PLEASE NOTE: If you’re looking for a review of this weekend’s Alt-J shows at First Avenue, thanks for looking here. However, we reviewed their prior stop at the Varsity Theater and weren’t too impressed, so we went with an old-standby that we haven’t covered in a while instead.
Two songs into his solo-acoustic performance Sunday at the Varsity Theater, Robyn Hitchcock announced that all the numbers on his set list would be love songs. He wasn't kidding, either. As he proceeded to play “The Wreck of Arthur Lee” and “Museum of Sex” for his next pair of tunes, though, it quickly became apparent that Hitchcock’s idea of romantic songwriting sure does stray far from conventional wisdom.
“This is a love song about where babies come from,” the British alt-folkie, 60, said later on while introducing “Ole Tarantula.” He added, “Actually, it’s about love and fear of where babies come from.”
More than 30 years since he ended his run with the Soft Boys on his way to cranking out 19 widely varied solo albums, Hitchcock is as eccentric and indefinable as ever. He challenged his audience again on Sunday, skipping a lot of his best-known songs and sticking with the aforementioned theme, as hard as it was to follow.
Sunday’s crowd had it pretty easy, otherwise, with only a half-full club and plenty of room for tables and chairs scattered about the place. Is there a more comfortable venue in town than the Varsity when it’s set-up cabaret-style like that?
Even in the night’s most outlandish and peculiar songs – “Aquarium” and “Sometimes a Blonde” were especially broad in scope (and ultimately boring) -- Hitchcock’s soothed-sand voice had its own comforting familiarity. “Wax Doll” and “She Doesn’t Exist” both sounded all the more elegant unplugged, and “My Wife & My Dead Wife” turned into the oddball highlight of the 105-minute set. Then came a thoroughly enticing “encore” (he didn’t actually leave the stage) filled with a trio of deep-cut covers by Bob Dylan, Townes Van Zandt and Ray Davies -- songwriters' songwriters. If his record nerdy-crowd didn’t love the show by then, then they at least must’ve found true love in the end. See the set list below.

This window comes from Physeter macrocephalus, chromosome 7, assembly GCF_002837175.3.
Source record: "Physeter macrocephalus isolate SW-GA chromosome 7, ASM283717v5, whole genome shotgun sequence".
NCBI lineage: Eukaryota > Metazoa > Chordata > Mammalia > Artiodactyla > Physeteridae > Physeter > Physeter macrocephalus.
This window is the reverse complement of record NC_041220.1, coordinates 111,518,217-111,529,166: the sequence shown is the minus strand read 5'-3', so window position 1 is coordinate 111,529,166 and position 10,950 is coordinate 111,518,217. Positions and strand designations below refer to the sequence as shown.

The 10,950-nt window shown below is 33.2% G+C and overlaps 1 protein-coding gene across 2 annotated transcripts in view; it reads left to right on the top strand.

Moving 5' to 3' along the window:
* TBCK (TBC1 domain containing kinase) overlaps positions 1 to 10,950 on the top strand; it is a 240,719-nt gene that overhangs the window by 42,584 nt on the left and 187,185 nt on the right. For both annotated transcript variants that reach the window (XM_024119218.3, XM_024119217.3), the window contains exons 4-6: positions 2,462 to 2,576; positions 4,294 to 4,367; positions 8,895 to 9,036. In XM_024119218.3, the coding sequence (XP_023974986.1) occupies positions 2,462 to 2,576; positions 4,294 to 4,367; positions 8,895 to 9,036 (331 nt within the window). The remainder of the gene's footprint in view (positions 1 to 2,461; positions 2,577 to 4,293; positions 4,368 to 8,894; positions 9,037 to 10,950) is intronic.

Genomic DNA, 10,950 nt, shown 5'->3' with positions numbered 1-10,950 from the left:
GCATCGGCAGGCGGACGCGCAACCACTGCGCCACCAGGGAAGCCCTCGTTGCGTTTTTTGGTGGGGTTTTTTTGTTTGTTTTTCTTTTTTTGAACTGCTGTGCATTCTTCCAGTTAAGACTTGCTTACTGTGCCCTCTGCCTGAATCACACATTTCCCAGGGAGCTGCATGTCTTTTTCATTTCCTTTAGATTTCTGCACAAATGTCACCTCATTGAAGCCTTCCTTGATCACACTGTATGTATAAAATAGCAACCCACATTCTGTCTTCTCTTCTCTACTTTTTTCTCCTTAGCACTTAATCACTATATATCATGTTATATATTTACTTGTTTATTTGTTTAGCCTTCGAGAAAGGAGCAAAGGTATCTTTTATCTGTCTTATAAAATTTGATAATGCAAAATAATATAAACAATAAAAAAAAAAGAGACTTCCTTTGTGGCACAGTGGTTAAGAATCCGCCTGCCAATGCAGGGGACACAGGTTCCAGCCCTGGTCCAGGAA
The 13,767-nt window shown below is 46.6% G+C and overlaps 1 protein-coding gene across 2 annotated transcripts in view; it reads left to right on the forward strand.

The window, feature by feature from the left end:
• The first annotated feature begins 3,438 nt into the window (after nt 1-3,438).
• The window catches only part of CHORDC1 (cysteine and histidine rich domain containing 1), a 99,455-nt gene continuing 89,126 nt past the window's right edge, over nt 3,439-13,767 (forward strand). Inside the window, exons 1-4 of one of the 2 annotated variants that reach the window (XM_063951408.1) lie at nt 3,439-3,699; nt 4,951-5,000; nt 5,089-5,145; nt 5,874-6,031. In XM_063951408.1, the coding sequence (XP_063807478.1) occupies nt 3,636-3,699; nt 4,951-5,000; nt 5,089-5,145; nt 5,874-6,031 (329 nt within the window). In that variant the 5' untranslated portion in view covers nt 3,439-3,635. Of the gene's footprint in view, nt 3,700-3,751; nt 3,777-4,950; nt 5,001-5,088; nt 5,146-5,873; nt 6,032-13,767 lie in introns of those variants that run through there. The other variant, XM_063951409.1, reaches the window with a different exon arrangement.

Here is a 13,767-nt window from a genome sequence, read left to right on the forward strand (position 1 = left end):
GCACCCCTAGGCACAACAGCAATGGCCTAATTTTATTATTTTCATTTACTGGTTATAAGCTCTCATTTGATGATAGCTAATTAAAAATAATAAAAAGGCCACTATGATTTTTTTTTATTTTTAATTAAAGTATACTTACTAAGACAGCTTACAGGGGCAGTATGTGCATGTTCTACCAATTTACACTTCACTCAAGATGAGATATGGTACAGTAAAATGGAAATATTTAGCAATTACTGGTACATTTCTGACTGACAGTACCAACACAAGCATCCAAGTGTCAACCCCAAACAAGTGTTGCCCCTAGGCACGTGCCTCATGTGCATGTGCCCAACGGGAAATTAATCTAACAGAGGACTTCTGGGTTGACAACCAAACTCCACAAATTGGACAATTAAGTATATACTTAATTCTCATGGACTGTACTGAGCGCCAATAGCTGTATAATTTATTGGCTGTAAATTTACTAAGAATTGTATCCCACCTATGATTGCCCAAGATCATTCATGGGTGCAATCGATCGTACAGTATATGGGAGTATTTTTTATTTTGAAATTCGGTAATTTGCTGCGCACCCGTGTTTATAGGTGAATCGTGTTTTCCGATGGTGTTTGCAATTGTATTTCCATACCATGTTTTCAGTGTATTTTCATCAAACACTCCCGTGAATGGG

The show’s ending was most bizarre of all: Hitchcock brought out opening comic Eugene Mirman, and the two just sort of shot the schtick for 20 minutes, talking about everything from Minneapolis’s old street cars to Lids, the store with duplicate Mall of America locations featuring nothing but baseball caps in it (Miram brought it up, and Hitchcock seemed fascinated).
About the only funny part of the free-ramble came when a fan asked Hitchcock where he got his boots. “It’s where all the rockers get their boots,” he said, mentioning that Peter Buck and KT Tunstall are also clients of the place. But then he added, “One of my toes is kind of cramped, which [proves] I’m not really a rocker, and more of a folkie.”
The Abyss / I Got the Hots / The Wreck of Arthur Lee / Museum of Sex / Queen Elvis / Serpent at the Gates of Wisdom / Wax Doll / Cynthia Mask / Aquarium / She Doesn’t Exis / Sometimes a Blonde / My Wife & My Dead Wife / ?? / Adventure Rocketship / Ole Tarantula ENCORE: Born in Time (Bob Dylan cover) / Tower Song (Townes Van Zandt) / Fancy (The Kinks) / I’m Only You